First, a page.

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My Step-Father Cut My Mom Off and Now We Can’t Pay the Bills. – Alexandra

Alexandra

“Dear Steve,

My mother and I live together (I support her). Based on an agreement with my step-father, he has paid my mother’s rent for the past 15 years. Unfortunately, due to a family dispute in January, he cut me off and stopped paying the rent, which left me scrambling to cover.

Once my credit cards were late, most jacked up the rates to where I can’t even catch up if I wanted to. The problem is, here and there, my brother attempts to help by covering the rent, but this isn’t a certainty.

With no guarantee of the rent being paid, I’m at a loss, as the rent is a little more than half my take-home pay. Besides working full-time, I’m also in my third year working towards an Accounting degree.

I just received a small amount of money in overage from student loans, and will also be getting a small settlement from a vehicle lawsuit I recently settled. I am so distraught trying to decide what the right course of action is, meanwhile, the creditors call my home and work daily, but won’t work with me on payments or amounts. I’m at my wits end.

Should I file bankruptcy or attempt to work things out with the creditors?

Alexandra”

Dear Alexandra,

This is really more than one problem.

Loss of income: It is what it is.

Short-Term: You could use incoming funds to tread water, but I don’t think that is wise. See longer-term comments.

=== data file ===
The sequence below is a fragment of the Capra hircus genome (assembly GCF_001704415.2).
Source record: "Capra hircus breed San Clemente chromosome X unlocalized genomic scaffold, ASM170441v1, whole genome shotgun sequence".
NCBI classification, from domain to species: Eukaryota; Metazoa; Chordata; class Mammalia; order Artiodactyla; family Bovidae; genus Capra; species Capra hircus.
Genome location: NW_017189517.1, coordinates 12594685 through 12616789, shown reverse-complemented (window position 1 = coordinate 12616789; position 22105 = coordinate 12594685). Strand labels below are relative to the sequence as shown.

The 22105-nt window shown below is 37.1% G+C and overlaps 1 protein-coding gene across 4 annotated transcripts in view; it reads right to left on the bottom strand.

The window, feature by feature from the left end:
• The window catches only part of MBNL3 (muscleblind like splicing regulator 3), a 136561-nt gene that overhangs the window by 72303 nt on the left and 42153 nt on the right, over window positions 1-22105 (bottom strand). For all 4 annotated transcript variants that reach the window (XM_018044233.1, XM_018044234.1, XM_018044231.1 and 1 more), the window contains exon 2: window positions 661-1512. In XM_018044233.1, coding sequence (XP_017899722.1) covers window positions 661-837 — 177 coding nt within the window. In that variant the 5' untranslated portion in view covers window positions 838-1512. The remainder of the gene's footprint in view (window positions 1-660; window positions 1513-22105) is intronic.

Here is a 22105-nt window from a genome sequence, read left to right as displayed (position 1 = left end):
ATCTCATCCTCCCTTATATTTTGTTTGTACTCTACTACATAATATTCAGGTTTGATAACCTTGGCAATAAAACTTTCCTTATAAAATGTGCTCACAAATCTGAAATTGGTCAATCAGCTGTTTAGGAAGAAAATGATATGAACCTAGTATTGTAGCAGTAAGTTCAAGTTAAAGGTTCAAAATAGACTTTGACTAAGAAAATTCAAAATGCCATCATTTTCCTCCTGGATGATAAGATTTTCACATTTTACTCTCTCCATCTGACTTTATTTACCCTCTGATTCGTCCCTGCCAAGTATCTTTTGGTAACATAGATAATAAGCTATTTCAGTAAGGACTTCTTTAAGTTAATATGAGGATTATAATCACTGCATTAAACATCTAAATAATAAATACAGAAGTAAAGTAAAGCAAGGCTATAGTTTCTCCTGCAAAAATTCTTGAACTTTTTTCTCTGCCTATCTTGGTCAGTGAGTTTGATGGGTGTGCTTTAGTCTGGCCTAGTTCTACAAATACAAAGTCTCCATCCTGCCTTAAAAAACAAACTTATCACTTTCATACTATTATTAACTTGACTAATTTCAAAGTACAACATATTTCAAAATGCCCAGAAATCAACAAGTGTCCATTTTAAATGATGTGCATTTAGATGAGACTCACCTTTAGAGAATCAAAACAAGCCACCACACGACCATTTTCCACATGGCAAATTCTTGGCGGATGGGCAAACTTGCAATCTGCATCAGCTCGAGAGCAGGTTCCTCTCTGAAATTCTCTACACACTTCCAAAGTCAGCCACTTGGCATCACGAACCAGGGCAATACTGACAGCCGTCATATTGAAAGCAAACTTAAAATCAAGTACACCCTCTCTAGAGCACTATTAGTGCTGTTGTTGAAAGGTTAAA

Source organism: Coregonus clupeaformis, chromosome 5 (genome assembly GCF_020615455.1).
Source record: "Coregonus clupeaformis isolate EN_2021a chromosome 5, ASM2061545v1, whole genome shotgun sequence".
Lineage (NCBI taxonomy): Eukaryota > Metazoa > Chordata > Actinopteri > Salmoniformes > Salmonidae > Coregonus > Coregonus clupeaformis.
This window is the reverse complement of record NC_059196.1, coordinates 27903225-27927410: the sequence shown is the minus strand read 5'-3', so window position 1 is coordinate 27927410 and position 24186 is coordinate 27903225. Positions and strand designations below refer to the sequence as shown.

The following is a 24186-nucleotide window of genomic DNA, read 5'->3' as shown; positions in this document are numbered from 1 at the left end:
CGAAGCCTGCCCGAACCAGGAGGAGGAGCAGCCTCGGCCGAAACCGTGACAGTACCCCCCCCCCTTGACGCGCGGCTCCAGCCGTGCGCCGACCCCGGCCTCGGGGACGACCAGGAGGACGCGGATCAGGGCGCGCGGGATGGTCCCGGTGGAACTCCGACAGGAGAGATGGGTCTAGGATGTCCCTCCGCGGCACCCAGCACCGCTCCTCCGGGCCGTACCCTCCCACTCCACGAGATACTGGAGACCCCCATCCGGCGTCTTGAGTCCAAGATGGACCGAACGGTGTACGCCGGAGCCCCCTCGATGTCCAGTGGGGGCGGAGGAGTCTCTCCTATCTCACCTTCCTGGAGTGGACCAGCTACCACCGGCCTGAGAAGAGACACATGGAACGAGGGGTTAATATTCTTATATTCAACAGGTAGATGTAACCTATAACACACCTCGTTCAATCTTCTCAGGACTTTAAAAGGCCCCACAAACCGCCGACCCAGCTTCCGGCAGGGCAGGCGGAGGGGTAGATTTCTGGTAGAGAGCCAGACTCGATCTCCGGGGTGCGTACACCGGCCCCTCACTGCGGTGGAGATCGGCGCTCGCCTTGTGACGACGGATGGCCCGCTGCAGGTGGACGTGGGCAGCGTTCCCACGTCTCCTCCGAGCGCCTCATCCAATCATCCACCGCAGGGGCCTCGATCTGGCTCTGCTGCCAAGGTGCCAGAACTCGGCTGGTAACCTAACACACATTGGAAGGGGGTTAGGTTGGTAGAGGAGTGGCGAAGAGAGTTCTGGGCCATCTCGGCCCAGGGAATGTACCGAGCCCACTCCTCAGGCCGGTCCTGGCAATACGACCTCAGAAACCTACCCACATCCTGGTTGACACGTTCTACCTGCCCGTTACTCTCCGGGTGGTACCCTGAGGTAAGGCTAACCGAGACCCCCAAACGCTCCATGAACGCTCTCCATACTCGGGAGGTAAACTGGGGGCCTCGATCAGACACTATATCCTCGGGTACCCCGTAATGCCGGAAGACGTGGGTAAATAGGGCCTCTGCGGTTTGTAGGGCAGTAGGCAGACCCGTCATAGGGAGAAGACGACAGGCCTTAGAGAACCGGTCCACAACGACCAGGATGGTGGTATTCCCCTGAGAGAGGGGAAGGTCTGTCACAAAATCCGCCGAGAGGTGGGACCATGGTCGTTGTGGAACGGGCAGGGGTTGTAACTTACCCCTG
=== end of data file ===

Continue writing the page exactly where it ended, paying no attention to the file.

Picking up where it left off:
Longer-Term: Rather than see how to make it through next week or next month, we need to look ahead to next year. The casual reaction is to sell everything and use all available funds to make it through the days in front of your face. But what next? What happens once you spend every penny, sell every eBay item and then what? A wall.

I think that bankruptcy is a reasonable consideration for the situation. Bankruptcy is a result of the loss of income, that leaves you in a position where you can no longer make ends meet. Wishing it wasn’t so does not change what it is.

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There is no reasonable expectation that you will be able to stumble your way out of this situation with squeaking by on uncertain income, jacked up interest rates and delinquent credit cards.

Sure, you could always try a credit counseling program and enter into a monthly payment program that would be about 2% each month of your starting balance. But I have serious concerns that it is a sustainable path for you. If you make twelve payments and then default, the only thing you have done is make twelve payments, you have not eliminated the situation.

Some might say that you could always quit school and get a second job and make more money to service the debt, but is that a reasonable approach? Technically, maybe it is, but realistically, I doubt that it as a sustainable solution either. Few can, most can’t.

If you wanted to try something before going to meet with a local bankruptcy attorney, call your creditors and see what payment plan you can work out.

But even if you could work out a plan, I’d still be worried. With the loss of income from your step-father and uncertain assistance from your brother, any unexpected expense is probably going to create a financial crisis. You have almost no resources to fall back on and no ability to make enough money to pay your bills and save money. Without a savings account you have no safety net for those unexpected expenses.

Please let me know what you decide to do.

morehelp1




About the author

Steve Rhode

Steve Rhode is the Get Out of Debt Guy and has been helping good people with bad debt problems since 1994. You can learn more about Steve, here.

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